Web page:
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Ending Disparities

10.01.11 by Rich Umbdenstock

The right thing to do is also the smart thing to ensure hospitals' financial viability

Equity is a principle fundamental to quality health care, yet racial and ethnic disparities not only exist — they are associated with worse patient outcomes. The rapidly changing demographics of our communities make it urgent to address disparities now so that we can move our organizations in directions that will increase, not undermine, our capacity to effectively serve.

By 2042, people from racial and ethnic minorities, who now make up one-third of the U.S. population, will become a majority. Today, patients from these groups often receive a lower quality of health care than non-minority patients, even when controlling for income and health insurance status, according to the Institute of Medicine. Racial and ethnic health care disparities turn up not just in one kind of disease or condition, but across the health care spectrum, and in preventive, primary, acute and post-acute care.

This is clearly an unacceptable situation that will grow along with the population of racial and ethnic minorities if we do not take action now. The American Hospital Association has joined the Association of American Medical Colleges, the American College of Healthcare Executives, Catholic Health Association of the United States and the National Association of Public Hospitals and Health Systems to create a national call to action to eliminate health care disparities.

All of our organizations are doing important things to eliminate disparities in health care. But we recognize that we must pick up the pace of progress. So we have joined together in an effort to increase the momentum, with the goal of making the most progress possible in the shortest time possible in improving the quality of care for each and every patient.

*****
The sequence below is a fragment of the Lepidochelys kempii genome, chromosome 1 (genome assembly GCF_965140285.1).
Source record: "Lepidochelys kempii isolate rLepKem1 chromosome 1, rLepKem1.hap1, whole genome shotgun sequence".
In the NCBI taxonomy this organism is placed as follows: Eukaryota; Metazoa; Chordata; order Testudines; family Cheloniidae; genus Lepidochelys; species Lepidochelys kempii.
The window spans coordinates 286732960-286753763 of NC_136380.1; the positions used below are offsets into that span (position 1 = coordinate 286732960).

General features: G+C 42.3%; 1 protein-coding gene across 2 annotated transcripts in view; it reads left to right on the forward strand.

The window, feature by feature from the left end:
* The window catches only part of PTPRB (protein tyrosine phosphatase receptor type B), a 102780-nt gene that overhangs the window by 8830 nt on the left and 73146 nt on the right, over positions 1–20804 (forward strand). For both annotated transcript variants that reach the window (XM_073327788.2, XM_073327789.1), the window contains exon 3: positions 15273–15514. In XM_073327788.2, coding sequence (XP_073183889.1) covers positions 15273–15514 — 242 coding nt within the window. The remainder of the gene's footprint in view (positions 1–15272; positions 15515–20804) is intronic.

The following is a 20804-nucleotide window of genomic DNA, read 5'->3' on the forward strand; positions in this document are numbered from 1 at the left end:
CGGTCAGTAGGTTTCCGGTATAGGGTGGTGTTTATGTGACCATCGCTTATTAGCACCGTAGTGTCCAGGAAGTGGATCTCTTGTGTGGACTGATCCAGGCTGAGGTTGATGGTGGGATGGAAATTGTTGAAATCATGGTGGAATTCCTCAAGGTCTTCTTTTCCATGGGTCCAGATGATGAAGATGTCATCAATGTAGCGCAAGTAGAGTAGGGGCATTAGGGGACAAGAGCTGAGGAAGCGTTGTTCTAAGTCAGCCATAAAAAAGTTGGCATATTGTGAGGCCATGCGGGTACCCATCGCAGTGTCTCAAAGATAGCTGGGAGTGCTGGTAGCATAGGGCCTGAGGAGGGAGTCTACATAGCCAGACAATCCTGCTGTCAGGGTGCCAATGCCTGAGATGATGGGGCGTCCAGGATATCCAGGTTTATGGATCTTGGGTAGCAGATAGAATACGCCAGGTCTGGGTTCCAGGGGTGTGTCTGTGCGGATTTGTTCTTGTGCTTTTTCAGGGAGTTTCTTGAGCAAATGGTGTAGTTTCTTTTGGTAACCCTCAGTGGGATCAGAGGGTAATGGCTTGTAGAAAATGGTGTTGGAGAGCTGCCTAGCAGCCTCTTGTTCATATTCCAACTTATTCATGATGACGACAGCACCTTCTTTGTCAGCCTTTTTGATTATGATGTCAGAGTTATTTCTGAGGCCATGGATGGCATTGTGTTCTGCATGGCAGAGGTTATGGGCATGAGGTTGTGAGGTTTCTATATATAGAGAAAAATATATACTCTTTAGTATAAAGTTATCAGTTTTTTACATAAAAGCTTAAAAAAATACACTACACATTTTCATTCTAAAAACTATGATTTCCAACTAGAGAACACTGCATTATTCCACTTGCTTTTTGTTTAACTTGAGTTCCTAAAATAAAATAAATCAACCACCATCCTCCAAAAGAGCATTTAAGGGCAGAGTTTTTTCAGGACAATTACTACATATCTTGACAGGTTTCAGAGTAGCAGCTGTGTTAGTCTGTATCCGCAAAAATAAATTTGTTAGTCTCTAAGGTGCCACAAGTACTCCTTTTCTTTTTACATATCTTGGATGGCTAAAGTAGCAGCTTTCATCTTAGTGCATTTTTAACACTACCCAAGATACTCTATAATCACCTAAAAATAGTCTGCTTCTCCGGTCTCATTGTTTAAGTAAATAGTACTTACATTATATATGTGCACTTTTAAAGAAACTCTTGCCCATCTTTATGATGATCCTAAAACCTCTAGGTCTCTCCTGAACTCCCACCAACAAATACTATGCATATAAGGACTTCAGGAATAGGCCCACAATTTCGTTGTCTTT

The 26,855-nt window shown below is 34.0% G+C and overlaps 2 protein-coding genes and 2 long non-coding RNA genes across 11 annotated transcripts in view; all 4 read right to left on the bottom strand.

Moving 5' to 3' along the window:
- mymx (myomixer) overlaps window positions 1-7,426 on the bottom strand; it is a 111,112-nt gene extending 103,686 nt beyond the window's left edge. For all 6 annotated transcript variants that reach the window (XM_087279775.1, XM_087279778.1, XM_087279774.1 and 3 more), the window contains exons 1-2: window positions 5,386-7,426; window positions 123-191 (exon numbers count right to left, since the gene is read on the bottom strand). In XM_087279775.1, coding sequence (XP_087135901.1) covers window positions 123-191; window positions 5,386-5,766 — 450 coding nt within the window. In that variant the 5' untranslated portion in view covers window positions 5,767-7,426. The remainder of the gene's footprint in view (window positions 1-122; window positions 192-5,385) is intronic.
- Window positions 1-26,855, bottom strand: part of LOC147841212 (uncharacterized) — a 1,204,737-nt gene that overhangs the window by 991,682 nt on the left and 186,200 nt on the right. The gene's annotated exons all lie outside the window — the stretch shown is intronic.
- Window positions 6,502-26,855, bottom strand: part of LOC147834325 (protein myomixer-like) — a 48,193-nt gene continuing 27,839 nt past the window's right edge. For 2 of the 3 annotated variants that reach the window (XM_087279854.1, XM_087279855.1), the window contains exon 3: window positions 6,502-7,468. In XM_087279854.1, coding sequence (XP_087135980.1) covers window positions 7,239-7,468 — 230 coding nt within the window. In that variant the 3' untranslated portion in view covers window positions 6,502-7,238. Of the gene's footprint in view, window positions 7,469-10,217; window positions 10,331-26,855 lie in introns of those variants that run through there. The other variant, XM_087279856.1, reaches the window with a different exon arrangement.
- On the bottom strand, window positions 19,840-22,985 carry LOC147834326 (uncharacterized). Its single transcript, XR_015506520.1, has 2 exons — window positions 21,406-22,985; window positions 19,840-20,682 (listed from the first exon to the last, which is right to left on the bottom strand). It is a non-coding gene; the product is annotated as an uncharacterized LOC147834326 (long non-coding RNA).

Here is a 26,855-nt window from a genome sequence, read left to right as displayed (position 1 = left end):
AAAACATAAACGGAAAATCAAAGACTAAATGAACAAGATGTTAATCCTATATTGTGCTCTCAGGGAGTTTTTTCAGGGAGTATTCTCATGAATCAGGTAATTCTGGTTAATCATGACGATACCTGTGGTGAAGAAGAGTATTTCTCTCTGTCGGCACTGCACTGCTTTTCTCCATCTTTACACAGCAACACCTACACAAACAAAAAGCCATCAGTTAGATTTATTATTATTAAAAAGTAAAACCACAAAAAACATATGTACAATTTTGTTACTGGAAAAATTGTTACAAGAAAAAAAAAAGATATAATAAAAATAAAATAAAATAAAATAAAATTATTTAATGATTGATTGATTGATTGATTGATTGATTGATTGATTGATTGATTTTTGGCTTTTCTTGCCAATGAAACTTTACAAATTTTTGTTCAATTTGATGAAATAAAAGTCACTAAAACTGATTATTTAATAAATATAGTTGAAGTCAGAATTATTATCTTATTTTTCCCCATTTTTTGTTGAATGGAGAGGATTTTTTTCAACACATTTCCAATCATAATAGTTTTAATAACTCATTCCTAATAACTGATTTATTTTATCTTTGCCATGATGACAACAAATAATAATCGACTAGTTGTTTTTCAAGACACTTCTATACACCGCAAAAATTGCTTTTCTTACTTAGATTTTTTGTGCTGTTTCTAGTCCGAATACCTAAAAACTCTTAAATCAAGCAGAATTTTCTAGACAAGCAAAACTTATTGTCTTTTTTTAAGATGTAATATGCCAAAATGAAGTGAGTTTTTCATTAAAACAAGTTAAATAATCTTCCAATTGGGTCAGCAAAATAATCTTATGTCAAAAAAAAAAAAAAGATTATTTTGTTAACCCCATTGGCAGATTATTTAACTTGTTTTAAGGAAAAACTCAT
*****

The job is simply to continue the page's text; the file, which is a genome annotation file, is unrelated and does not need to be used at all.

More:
We are collaborating on a national "call to action" on three strategies that, taken together, will help eliminate health care disparities. We want to:

  • Increase the collection and use of race, ethnicity and language preference data from each patient on admission.
  • Increase cultural competency training for all personnel who come in contact with patients.
  • Increase diversity in governance and management so as to raise the awareness and organizational capacity to address this important issue.

Eliminating health disparities is about more than doing what is right. It is also a strategic imperative to ensure a hospital's or health system's long-term financial viability as payment programs more and more link revenues to results. The organizations that have joined in this call to action have assembled a substantial body of learning about successful efforts to address disparities, information that we are sharing on a special website, www.EquityofCare.org.

Doing what is right about health care disparities is also doing what is smart for hospitals and others in the health care community. We must position ourselves to better know our patients and communities and increase both diversity and cultural competency in our ranks. We must move quickly so we can catch up with our changing communities.

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The opinions expressed by authors do not necessarily reflect the policy of Health Forum Inc. or the American Hospital Association